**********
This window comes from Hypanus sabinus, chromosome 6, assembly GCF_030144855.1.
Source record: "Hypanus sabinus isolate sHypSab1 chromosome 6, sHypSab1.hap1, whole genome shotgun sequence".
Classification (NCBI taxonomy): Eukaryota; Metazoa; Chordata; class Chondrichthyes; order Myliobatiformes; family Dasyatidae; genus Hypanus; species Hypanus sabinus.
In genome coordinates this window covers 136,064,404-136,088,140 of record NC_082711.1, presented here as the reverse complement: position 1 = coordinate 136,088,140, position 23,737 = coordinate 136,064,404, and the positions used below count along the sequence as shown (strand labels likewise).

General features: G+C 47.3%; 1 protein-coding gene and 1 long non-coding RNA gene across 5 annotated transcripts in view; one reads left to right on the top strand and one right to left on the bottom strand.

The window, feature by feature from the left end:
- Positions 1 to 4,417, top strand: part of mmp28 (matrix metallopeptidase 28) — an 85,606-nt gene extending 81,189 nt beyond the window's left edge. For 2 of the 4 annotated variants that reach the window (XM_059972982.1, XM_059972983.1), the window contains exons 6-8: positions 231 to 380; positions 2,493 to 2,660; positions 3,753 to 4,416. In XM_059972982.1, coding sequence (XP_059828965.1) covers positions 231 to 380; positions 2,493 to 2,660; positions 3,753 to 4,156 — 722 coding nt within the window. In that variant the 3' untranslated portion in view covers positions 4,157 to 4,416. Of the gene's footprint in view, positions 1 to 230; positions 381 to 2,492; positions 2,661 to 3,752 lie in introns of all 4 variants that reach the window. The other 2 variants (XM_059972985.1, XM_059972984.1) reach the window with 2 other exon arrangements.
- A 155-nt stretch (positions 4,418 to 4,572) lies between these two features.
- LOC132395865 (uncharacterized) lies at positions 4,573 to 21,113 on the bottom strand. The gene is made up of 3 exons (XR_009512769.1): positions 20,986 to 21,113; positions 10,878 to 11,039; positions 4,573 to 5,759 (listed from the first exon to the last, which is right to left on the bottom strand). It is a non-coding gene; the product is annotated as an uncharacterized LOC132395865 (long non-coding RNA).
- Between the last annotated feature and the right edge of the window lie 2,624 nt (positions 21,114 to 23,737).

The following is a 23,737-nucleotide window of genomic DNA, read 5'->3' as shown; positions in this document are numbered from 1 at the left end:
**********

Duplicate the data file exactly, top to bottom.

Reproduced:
This window comes from Hypanus sabinus, chromosome 6, assembly GCF_030144855.1.
Source record: "Hypanus sabinus isolate sHypSab1 chromosome 6, sHypSab1.hap1, whole genome shotgun sequence".
Classification (NCBI taxonomy): Eukaryota; Metazoa; Chordata; class Chondrichthyes; order Myliobatiformes; family Dasyatidae; genus Hypanus; species Hypanus sabinus.
In genome coordinates this window covers 136,064,404-136,088,140 of record NC_082711.1, presented here as the reverse complement: position 1 = coordinate 136,088,140, position 23,737 = coordinate 136,064,404, and the positions used below count along the sequence as shown (strand labels likewise).

General features: G+C 47.3%; 1 protein-coding gene and 1 long non-coding RNA gene across 5 annotated transcripts in view; one reads left to right on the top strand and one right to left on the bottom strand.

The window, feature by feature from the left end:
- Positions 1 to 4,417, top strand: part of mmp28 (matrix metallopeptidase 28) — an 85,606-nt gene extending 81,189 nt beyond the window's left edge. For 2 of the 4 annotated variants that reach the window (XM_059972982.1, XM_059972983.1), the window contains exons 6-8: positions 231 to 380; positions 2,493 to 2,660; positions 3,753 to 4,416. In XM_059972982.1, coding sequence (XP_059828965.1) covers positions 231 to 380; positions 2,493 to 2,660; positions 3,753 to 4,156 — 722 coding nt within the window. In that variant the 3' untranslated portion in view covers positions 4,157 to 4,416. Of the gene's footprint in view, positions 1 to 230; positions 381 to 2,492; positions 2,661 to 3,752 lie in introns of all 4 variants that reach the window. The other 2 variants (XM_059972985.1, XM_059972984.1) reach the window with 2 other exon arrangements.
- A 155-nt stretch (positions 4,418 to 4,572) lies between these two features.
- LOC132395865 (uncharacterized) lies at positions 4,573 to 21,113 on the bottom strand. The gene is made up of 3 exons (XR_009512769.1): positions 20,986 to 21,113; positions 10,878 to 11,039; positions 4,573 to 5,759 (listed from the first exon to the last, which is right to left on the bottom strand). It is a non-coding gene; the product is annotated as an uncharacterized LOC132395865 (long non-coding RNA).
- Between the last annotated feature and the right edge of the window lie 2,624 nt (positions 21,114 to 23,737).

The following is a 23,737-nucleotide window of genomic DNA, read 5'->3' as shown; positions in this document are numbered from 1 at the left end: